The traditional way that hassidic men wear their coat is with the right side closed over the left side. This is because the right symbolizes mercy and the left symbolizes judgment, and they want their clothing to be an expression of the wish that God’s mercy will triumph over all.
This is just one of the tidbits from the Israel Museum’s exhibit on hassidic Judaism called “A World Apart Next Door: Glimpses into the Life of Hassidic Jews.” Surprisingly, though, the most enthusiastic visitors to the exhibit are not the secular public but haredim (ultra-Orthodox).
Despite the fact that the museum is open on Shabbat, haredim from all sects, both hassidic and non-hassidic, have come to the museum in record numbers since the exhibit opened on June 19. It runs until December 1.
Exhibit curator Ester Muschawsky-Schnapper, a 30- year veteran of the museum, believes haredim are drawn to the exhibit for two reasons. First, because their communities are fairly isolated even within haredi neighborhoods, and there’s the natural curiosity to see how other ultra- Orthodox sects celebrate their traditions.
Muschawsky-Schnapper said that in her five years of research one of the biggest concerns was not modesty or how she would portray something, but whether she would give enough space in the exhibit to a specific stream of Hassidism.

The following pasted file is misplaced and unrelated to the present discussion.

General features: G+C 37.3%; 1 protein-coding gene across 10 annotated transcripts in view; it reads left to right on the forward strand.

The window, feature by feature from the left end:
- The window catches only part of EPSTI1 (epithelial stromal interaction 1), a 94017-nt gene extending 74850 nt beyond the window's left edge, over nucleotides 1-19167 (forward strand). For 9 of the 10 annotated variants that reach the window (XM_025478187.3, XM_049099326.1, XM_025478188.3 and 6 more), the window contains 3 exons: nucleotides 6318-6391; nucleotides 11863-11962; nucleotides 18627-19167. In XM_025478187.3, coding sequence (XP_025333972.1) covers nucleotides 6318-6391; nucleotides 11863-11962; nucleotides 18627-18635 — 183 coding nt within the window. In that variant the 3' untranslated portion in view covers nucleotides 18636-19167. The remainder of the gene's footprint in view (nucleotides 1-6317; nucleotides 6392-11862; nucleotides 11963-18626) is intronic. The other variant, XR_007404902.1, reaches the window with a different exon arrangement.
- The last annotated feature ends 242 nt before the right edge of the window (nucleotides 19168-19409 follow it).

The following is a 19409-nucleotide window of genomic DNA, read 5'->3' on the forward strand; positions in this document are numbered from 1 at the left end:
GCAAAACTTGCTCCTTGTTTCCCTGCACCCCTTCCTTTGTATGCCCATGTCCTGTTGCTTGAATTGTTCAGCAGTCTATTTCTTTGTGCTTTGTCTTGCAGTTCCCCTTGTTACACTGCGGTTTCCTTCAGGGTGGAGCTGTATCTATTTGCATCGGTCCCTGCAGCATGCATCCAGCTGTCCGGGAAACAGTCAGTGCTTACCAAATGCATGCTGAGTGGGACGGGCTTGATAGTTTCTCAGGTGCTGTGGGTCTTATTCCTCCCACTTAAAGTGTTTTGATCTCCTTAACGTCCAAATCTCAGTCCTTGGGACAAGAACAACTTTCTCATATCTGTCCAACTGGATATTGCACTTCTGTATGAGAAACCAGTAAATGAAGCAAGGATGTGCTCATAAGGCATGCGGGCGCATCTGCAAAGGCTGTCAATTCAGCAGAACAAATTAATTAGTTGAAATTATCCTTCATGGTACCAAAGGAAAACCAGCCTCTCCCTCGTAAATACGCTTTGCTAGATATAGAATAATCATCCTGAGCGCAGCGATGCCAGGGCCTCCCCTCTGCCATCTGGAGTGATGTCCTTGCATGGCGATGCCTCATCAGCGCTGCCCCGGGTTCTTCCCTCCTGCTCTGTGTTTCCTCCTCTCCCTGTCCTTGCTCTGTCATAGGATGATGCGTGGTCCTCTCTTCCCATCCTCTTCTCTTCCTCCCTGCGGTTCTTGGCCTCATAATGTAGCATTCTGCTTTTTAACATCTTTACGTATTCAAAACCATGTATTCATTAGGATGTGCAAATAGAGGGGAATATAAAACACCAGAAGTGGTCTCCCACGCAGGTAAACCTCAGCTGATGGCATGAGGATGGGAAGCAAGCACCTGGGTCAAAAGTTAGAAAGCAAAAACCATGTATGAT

The second reason haredim are drawn to the exhibit is to understand how the outside world views their community.
“In an organized, concentrated way, [the exhibit allows them] to see how somebody from outside sees them, and this puzzles them a lot,” said Muschawsky-Schnapper.
“You don’t see your own culture organized in rational categories,” she explained. “This is the researcher who does that, or the ethnographer who does it. To see it in such categories is nevertheless news for them.”
As he exited the exhibit on Wednesday a hassidic man who declined to give his name said he felt “a little weird” that he and his community were part of a museum exhibition.
“It’s not defaming the subject, it’s taking a picture,” he explained. “It presents it correctly and there are some new and interesting things.”
But the man, a leading rabbi in the Polish hassidic community in Jerusalem, said he felt like hassidim were presented as “the other” so that secular people could gawk, and he worried that most of the secular public came to stare at their differences rather than to appreciate the close-knit hassidic community.
“You can ask anyone here. No one came to learn,” he said. “It’s like a zoo. You don’t go to a zoo to learn zoology, the same way you didn’t really come here to learn anthropology.... It doesn’t reveal anything. It gives a view from the outside but it doesn’t show the meaning of hassidut.”
The rabbi added that he understood the pull of the exhibit for haredim. Ream More @ JPost